5. Have you received (and given) recommendations recently?
6. Do you display examples of your work, such as reports, videos and news articles, in the Feature section? 

Your Less Than Perfect Website Costs You Business

Run this checklist on your website. After you answer the questions about the home page, look at a few other pages and consider these issues:

1. Is there a sample of your expertise — a free downloadable white paper, tip sheet or quiz — upon submitting an email address?
2. Are the images relevant?
3. Do you invite visitors to contact you and display your phone number and email address on every page?
4. Is the latest issue of your newsletter available for review? Is it current? Is it easy for visitors to subscribe?
5. Does the website display well on mobile?

Judith Berdy

[Janet] secured announcements in The New York Times Weekend Calendar on multiple occasions; these generated increased attendance — and donations — at our walking tours and exhibitions. Sometimes, 85–90% of the attendees read about the program in the newspaper!

Take Marketing Off the Back Burner (10 in a series of 10)

How often should you execute these marketing activities? Most businesses do not change dramatically in a short period of time. Schedule a date once every quarter to review each of the following, individually: Website, LinkedIn profile, Media Profile and an idea for an Article. Your Newsletter is probably published quarterly, as well.

Establish a system to add contacts to your Database on an ongoing basis. Plus, set dates to periodically reach out for a quick catch-up call or an invitation to attend a webinar or networking event together. 

Schedule time to participate on Social Media at least three times a week, whether you post your own thoughts, share an article by another or comment on posts by your connections.

Whenever you create new material, such as a published article or newsletter, post it on your website, promote it on social media, incorporate a reference and link to your Email Signature and add it to your LinkedIn profile. (Links to your website and LinkedIn profile remain the same.)

Penny Sikalis

Although new to the art licensing industry, Janet familiarized herself very quickly and used her business-savvy to develop unique story angles, which resulted in unprecedented coverage of the annual SURTEX trade shows in 2012 and 2013.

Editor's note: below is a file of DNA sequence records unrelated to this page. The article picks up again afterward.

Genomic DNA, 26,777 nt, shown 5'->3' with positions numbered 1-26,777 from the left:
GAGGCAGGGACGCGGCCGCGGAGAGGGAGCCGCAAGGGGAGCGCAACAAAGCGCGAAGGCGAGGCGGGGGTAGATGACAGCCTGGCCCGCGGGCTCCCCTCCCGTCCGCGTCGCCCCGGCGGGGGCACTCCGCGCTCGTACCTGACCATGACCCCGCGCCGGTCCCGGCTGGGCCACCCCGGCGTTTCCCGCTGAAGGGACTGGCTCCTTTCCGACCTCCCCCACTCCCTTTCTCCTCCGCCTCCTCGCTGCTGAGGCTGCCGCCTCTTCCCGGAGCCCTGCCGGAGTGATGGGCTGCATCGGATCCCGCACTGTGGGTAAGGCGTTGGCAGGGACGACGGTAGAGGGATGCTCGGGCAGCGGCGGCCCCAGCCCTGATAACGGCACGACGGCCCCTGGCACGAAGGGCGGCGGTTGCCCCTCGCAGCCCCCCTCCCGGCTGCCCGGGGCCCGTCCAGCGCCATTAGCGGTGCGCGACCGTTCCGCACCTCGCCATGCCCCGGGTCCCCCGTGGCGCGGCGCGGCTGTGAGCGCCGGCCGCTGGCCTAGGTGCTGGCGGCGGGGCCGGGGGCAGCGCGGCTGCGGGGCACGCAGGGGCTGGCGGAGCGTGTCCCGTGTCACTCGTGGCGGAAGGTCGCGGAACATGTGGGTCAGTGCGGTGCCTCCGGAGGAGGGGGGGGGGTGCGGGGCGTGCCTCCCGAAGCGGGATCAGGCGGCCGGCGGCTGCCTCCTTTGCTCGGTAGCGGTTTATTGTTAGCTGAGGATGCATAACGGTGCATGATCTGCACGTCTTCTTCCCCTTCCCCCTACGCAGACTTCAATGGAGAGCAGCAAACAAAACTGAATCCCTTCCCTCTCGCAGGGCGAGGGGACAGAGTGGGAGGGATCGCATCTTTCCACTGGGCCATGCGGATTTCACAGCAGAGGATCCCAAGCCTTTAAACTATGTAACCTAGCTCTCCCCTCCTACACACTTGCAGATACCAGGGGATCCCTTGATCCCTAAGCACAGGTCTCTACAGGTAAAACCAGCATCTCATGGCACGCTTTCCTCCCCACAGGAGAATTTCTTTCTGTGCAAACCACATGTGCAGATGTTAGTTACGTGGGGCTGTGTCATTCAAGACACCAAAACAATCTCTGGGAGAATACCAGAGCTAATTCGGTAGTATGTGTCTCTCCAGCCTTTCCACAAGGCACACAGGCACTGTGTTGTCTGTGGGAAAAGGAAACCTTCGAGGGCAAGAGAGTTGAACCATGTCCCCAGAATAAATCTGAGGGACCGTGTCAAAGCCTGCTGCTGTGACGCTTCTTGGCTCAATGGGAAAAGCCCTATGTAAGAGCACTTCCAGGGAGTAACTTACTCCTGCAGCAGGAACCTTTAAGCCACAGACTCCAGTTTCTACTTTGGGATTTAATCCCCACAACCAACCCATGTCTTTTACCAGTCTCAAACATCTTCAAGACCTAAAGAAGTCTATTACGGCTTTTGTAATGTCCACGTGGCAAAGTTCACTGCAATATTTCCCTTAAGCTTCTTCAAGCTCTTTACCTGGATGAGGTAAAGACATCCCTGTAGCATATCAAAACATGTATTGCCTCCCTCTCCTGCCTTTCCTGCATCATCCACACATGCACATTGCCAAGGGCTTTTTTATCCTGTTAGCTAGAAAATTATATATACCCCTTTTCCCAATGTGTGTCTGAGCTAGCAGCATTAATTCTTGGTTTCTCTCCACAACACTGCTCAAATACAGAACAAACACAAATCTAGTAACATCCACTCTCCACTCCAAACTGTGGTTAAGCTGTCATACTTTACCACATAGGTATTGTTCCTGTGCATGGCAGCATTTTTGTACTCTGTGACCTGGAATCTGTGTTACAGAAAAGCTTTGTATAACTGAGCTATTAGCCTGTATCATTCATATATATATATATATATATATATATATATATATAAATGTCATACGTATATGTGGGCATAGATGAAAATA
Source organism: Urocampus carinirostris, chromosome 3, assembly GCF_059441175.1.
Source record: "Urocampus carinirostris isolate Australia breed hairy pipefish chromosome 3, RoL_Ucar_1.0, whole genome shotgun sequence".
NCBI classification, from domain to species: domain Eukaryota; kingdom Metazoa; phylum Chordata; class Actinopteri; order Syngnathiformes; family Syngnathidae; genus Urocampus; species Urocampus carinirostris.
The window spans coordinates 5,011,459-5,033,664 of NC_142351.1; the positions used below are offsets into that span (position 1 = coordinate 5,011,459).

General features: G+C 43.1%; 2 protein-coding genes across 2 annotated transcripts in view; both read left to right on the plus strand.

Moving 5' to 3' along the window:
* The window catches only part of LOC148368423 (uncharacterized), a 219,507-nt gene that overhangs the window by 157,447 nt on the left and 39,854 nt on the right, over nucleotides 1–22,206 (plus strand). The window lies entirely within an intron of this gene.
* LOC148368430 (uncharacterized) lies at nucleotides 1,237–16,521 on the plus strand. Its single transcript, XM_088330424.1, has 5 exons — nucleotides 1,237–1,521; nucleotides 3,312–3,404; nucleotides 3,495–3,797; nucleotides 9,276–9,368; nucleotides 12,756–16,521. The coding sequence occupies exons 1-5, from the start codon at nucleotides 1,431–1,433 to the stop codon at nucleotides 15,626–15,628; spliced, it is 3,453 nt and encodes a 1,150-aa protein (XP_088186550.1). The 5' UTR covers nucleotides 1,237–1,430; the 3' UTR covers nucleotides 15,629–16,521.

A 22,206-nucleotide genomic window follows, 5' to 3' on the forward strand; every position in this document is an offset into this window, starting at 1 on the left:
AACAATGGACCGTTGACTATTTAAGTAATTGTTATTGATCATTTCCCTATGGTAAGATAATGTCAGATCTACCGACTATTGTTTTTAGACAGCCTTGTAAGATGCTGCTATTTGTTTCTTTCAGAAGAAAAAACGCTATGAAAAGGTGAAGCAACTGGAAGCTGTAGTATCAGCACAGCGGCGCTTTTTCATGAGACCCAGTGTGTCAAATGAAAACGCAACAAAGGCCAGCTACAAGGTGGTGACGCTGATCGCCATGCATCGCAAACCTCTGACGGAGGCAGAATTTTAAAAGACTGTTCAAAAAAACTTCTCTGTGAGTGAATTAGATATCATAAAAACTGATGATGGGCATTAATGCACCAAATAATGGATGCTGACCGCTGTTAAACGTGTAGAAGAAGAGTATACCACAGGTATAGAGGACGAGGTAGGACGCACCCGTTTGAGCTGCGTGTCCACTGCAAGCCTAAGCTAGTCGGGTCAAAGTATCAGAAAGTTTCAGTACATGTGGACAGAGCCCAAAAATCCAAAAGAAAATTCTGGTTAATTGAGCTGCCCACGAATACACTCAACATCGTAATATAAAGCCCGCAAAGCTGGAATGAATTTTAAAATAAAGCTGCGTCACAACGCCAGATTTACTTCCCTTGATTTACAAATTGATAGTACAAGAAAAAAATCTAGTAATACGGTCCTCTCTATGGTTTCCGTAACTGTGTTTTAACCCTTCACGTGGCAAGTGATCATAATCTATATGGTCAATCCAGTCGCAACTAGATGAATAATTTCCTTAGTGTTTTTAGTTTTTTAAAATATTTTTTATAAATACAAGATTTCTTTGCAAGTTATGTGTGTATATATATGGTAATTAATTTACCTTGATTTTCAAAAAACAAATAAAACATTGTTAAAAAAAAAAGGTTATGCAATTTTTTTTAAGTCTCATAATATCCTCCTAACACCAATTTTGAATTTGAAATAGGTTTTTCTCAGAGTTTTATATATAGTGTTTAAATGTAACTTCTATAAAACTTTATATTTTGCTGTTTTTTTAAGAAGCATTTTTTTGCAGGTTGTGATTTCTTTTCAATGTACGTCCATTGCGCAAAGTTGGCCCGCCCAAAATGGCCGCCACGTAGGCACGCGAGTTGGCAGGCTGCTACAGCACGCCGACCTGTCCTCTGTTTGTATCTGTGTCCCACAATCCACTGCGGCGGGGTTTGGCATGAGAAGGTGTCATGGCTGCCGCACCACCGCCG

Take Marketing Off the Back Burner (9 in a series of 10)

What are good questions to get the conversational ball rolling in your Networking Squared meeting? The best questions are open-ended, permitting the respondent to share an example or anecdote that illustrates the point of discussion. Some favorites are:

1. How do you help others: Save Time, Save Money, Make More Money or Get More Joy out of Life?
 2. What was the highlight of the past year (or quarter) in helping a client? 3. 
(In reply to a statement) That sounds hard. How do you do that?

Take Marketing Off the Back Burner (8 in a series of 10)

Who might you partner with on this case study/publication/speaking project? Start by reflecting on the work you most enjoyed or found most remunerative and where you wish to secure more engagements. Now, create a list of those previous clients who deemed your services and advice a resounding success. Add to it other professionals who collaborated in a key component of the project. Perhaps vendors who contributed substantively to the outcome might be valuable collaborators in this case study as well.

Lynne Strong-Shinozaki

The New York Times Weekend Calendar featured a large photo of the cherry blossom trees and write-up, as did other publications. Janet’s media outreach generated TRIPLE the expected attendance [at the First Annual Cherry Blossom Festival on Roosevelt Island] and contributed to the program’s continuation in subsequent years.

Take Marketing Off the Back Burner (6 in a series of 10)

It’s easy to turn your audio into print by following the Marketing strategy of C O P E (Create Once, Publish Everywhere). Summarize the key points of the discussion in a numbered list. Place the write-up on your letterhead and add the link to the podcast. Publish these Highlights as a post and article on LinkedIn, plus on your website. This makes it easy for someone to scan the topics and decide that she wants to listen to your remarks for 28 minutes.

Take Marketing Off the Back Burner (5 in a series of 10)

It’s Give and Take, not Take and Give. Networking works best when you think about others and reach out to assist them. Accordingly, offer to be a resource to the people you know. Set aside time every day to make a phone call or two that will get a conversation started. Suggest an introduction to someone of potential mutual interest. Ask for some advice. Put the ball in play and see where it leads.